9. Kaye Lee

    Canguro,

    My guess is Don’t Come Monday.

  10. Michael Taylor

    Canguro, just because you haven’t heard it before it doesn’t mean you’re not smart. It simply means you haven’t heard it before.

    I’m 100% certain it means “Don’t come Monday”.

    I received one of them in my first job. I didn’t want to do a welding apprenticeship, so a DCM was in my next pay packet.

  11. Canguro

    Bless you both, KL & MT.

    Totally OT, I’ve just finished the first of the four so-called Neapolitan novels, My Brilliant Friend, the work of the highly lauded pseudonymous Italian author Elena Ferrante; three to go! What a blast, what a privilege it is to be literate and be able to share in the brilliance of such creative genius.

    As posted elsewhere yesterday in response to Kaye Lee’s dictum that education is the key to female emancipation and can play a major role in addressing the burgeoning problems associated with global overpopulation, I can only endorse her views entirely, and again recommend any interested readers avail themselves of the 2013 documentary Girl Rising if they wish to see first-hand, from our western standpoint, the beneficial impact that education has in the lives of women in third-world countries.

    It really is the key to unlocking the future; for all.

  12. Harry Lime

    Canguro,Kaye Lee and Michael Taylor are right.Random things from years past pop into my rambling mind and just go with the stream of consciousness at the point of writing.Sometimes it can be a bit embarrassing,and I’m not trying to be a smartarse
    Michael..

    I’ve had a few DCM’s in my chequered career.

  13. Canguro

    Thanks Harry,

    Not to thrash the point, but I notice you’ve edited 🙂

    Urban Dictionary offers the following…

    https://www.urbandictionary.com/define.php?term=bcd

    Given you were, presumably, a teenager at the time, I’ve guessed at its meaning.

  14. Graeme Taylor

    Colonialism as practiced by Britain included get a bunch mates of the UK Politicians to invest in “Joint Stock Companies” in the colonies. The British East India Company, the Virginia Company and the Australian Agricultural Company, Inc 1824, are prime examples.
    This notion of Australia being a Corporation has some truth to it, but it didn’t happen in 1973, nor 1934 when Australia first submitted accounts to the US SEC. Indeed, the UK Constitution of the Commonwealth of Australia can be seen as the corporate merger of some wholly owned British Colonies, with each division maintaining some autonomy,
    Rupenot, rather than defer back to some previous time when Australia was somehow more legitimate than now, just remember that 30 years ago, the highest imposed Court determined that these lands were settled as if a Terra Nullius, when that was not the situation.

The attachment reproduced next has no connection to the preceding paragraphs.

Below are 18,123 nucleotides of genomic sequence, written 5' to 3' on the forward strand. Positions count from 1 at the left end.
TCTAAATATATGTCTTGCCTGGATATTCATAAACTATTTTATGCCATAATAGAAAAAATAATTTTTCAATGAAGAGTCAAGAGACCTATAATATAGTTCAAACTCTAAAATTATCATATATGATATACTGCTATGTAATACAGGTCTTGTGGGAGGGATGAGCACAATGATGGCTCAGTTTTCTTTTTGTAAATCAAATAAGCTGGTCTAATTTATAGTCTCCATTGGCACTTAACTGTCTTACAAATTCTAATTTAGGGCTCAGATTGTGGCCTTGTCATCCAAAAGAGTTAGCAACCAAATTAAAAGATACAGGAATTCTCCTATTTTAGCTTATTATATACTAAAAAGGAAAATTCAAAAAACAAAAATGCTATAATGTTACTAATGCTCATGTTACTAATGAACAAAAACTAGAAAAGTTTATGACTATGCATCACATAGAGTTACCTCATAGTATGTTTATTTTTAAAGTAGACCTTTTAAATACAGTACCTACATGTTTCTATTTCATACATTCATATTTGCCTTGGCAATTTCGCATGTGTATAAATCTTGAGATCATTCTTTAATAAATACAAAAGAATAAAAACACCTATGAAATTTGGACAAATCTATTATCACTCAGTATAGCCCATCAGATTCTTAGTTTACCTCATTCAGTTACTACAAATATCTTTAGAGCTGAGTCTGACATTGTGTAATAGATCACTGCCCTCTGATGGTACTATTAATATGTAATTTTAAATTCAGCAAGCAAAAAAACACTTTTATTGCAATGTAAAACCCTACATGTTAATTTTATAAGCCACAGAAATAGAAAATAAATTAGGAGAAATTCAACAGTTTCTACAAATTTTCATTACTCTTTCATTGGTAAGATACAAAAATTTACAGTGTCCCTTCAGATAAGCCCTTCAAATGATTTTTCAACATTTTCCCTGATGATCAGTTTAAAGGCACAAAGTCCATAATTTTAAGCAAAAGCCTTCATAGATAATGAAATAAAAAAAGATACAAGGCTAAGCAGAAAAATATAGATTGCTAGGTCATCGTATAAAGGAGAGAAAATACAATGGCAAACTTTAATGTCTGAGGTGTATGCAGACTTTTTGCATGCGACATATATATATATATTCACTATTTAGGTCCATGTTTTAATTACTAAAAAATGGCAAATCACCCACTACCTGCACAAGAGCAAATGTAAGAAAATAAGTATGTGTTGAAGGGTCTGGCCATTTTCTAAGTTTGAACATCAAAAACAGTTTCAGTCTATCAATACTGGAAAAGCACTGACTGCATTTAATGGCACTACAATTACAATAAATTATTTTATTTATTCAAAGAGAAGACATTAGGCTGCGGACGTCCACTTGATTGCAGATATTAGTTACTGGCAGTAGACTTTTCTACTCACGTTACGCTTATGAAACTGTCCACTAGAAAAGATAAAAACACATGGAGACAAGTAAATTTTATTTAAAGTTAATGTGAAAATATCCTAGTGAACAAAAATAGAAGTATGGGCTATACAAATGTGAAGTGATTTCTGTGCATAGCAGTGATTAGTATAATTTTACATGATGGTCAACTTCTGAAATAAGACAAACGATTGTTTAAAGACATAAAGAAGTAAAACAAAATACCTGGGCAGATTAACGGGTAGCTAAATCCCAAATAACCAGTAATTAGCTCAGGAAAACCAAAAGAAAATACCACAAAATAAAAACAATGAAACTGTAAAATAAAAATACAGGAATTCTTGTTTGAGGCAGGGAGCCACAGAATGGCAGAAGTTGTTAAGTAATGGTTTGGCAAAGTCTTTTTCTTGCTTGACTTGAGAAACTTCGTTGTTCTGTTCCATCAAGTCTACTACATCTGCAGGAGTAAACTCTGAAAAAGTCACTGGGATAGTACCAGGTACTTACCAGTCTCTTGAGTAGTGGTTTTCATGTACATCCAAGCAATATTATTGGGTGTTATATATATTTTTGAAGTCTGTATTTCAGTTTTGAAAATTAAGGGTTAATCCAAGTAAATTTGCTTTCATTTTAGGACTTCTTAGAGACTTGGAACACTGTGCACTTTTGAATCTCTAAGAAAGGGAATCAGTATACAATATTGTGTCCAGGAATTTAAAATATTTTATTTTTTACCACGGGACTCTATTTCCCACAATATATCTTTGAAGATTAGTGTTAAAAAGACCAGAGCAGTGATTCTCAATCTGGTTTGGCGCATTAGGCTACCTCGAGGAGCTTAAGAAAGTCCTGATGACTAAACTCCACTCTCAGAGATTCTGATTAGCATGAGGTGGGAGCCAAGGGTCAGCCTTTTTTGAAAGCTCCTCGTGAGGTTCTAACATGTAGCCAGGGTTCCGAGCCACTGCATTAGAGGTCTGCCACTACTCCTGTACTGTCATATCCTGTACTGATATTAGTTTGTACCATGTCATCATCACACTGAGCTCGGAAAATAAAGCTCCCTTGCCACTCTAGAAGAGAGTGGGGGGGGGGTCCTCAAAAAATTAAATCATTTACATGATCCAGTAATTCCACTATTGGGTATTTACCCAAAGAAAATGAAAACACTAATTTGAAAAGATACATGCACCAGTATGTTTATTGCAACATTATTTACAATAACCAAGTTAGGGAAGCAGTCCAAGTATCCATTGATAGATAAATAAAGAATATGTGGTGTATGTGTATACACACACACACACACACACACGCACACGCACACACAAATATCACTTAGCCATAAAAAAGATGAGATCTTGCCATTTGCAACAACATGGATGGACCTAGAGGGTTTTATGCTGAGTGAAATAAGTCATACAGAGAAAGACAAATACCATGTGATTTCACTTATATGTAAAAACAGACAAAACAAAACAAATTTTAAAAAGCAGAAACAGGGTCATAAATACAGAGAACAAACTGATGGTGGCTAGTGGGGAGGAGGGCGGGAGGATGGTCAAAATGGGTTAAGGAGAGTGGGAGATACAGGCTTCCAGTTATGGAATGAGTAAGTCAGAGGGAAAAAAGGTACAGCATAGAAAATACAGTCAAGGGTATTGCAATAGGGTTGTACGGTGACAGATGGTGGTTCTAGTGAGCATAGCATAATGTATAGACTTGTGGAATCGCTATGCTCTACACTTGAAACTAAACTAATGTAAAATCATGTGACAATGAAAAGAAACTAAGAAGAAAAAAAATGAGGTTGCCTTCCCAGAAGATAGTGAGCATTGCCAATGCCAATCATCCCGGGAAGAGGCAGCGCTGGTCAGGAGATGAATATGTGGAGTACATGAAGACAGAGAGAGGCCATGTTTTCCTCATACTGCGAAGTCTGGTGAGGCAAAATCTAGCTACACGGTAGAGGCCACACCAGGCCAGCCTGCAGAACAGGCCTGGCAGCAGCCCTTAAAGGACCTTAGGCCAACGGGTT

15. Andrew J. Smith

    I can give you a curious and concerning transnational dynamic exemplifying the reach and influence of Murdoch media, on other media & nativist libertarian ecosystem to support conservative parties i.e. GOP, LNP & Tories.

    US media claiming strong links between Putin-Xi and partnership on Ukraine invasion, without any compelling evidence. The modus operandi is to make Biden-Dems look weak leading up to the midterm elections on behalf of the GOP, or worse, Fox’s favourite, Trump; while Fox is happy to have Tucker Carlson promote Putin and at times be used for RT content…..

    On April 1, The Age (guess SMH too) had commissioned ‘analysis’ from Washington correspondent Farrah Tomazin ‘First dismissed, Hunter Biden’s laptop scandal gets rebooted” seemed to rely upon Giuliani & (Murdoch owned) NY Post as credible sources (partially NYT & WP too; ‘circular referencing’?)

    For one thing, Guiliani – who gave the material to the New York Post – is hardly known for credibility.‘ (but we’ll cite him anyway?)

    https://www.theage.com.au/world/north-america/hunter-biden-s-laptop-scandal-gets-rebooted-ahead-of-mid-terms-20220401-p5a9z0.html

    Worse, is the other outlet promoting and transmitting this meme is Zero Hedge, based in Bulgaria, allegedly linked to Russia with editorial line like ‘Putin & Trump good, Obama, Biden, Merkel & EU bad’. Further, according to Bloomberg earlier this year, the US govt. alleged that Zero Hedge is a propaganda arm of Russia:

    ‘U.S. Accuses Zero Hedge of Spreading Russian Propaganda…. Zero Hedge, which has 1.2 million Twitter followers, published articles created by Moscow-controlled media that were then shared by outlets and people unaware of their nexus to Russian intelligence…….Zero Hedge has been sharply critical of Biden and posted stories about allegations of wrongdoing by his son Hunter.’

    https://www.bloomberg.com/news/articles/2022-02-15/us-accuses-financial-website-of-spreading-russian-propaganda

    It’s a symptom of transnational agitprop that is often missed domestically or behind borders, but gains more eyeballs/clicks and traction to be spread further globally and become ‘truthy’.